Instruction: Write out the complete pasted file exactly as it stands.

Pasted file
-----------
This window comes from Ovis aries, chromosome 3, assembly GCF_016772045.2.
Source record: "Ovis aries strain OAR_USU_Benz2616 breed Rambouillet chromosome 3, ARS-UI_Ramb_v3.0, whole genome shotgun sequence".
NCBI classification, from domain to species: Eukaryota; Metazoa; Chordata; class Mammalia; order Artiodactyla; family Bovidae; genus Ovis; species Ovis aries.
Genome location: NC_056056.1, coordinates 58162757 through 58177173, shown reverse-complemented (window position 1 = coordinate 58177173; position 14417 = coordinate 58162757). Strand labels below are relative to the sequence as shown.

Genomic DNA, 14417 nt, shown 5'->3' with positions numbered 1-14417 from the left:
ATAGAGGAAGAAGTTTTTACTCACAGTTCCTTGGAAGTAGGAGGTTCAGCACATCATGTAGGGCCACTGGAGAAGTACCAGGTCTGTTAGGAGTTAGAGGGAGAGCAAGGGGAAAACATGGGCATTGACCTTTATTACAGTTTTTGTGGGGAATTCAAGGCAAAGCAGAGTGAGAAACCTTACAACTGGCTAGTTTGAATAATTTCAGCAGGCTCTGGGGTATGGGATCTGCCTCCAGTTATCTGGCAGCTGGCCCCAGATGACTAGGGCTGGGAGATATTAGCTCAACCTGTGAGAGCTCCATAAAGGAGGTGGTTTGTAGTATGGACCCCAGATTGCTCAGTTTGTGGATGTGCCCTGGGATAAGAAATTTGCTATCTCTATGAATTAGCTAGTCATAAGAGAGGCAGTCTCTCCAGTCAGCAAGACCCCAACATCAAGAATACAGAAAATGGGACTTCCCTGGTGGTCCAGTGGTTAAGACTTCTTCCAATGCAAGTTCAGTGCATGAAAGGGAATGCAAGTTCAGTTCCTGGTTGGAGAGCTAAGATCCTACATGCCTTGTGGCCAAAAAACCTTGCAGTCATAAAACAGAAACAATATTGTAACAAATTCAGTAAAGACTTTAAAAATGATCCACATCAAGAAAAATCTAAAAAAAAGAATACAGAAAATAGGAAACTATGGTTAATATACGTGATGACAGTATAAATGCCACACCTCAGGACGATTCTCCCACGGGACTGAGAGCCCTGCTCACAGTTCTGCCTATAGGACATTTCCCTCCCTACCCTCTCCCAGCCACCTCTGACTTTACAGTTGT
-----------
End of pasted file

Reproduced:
This window comes from Ovis aries, chromosome 3, assembly GCF_016772045.2.
Source record: "Ovis aries strain OAR_USU_Benz2616 breed Rambouillet chromosome 3, ARS-UI_Ramb_v3.0, whole genome shotgun sequence".
NCBI classification, from domain to species: Eukaryota; Metazoa; Chordata; class Mammalia; order Artiodactyla; family Bovidae; genus Ovis; species Ovis aries.
Genome location: NC_056056.1, coordinates 58162757 through 58177173, shown reverse-complemented (window position 1 = coordinate 58177173; position 14417 = coordinate 58162757). Strand labels below are relative to the sequence as shown.

Genomic DNA, 14417 nt, shown 5'->3' with positions numbered 1-14417 from the left:
ATAGAGGAAGAAGTTTTTACTCACAGTTCCTTGGAAGTAGGAGGTTCAGCACATCATGTAGGGCCACTGGAGAAGTACCAGGTCTGTTAGGAGTTAGAGGGAGAGCAAGGGGAAAACATGGGCATTGACCTTTATTACAGTTTTTGTGGGGAATTCAAGGCAAAGCAGAGTGAGAAACCTTACAACTGGCTAGTTTGAATAATTTCAGCAGGCTCTGGGGTATGGGATCTGCCTCCAGTTATCTGGCAGCTGGCCCCAGATGACTAGGGCTGGGAGATATTAGCTCAACCTGTGAGAGCTCCATAAAGGAGGTGGTTTGTAGTATGGACCCCAGATTGCTCAGTTTGTGGATGTGCCCTGGGATAAGAAATTTGCTATCTCTATGAATTAGCTAGTCATAAGAGAGGCAGTCTCTCCAGTCAGCAAGACCCCAACATCAAGAATACAGAAAATGGGACTTCCCTGGTGGTCCAGTGGTTAAGACTTCTTCCAATGCAAGTTCAGTGCATGAAAGGGAATGCAAGTTCAGTTCCTGGTTGGAGAGCTAAGATCCTACATGCCTTGTGGCCAAAAAACCTTGCAGTCATAAAACAGAAACAATATTGTAACAAATTCAGTAAAGACTTTAAAAATGATCCACATCAAGAAAAATCTAAAAAAAAGAATACAGAAAATAGGAAACTATGGTTAATATACGTGATGACAGTATAAATGCCACACCTCAGGACGATTCTCCCACGGGACTGAGAGCCCTGCTCACAGTTCTGCCTATAGGACATTTCCCTCCCTACCCTCTCCCAGCCACCTCTGACTTTACAGTTGT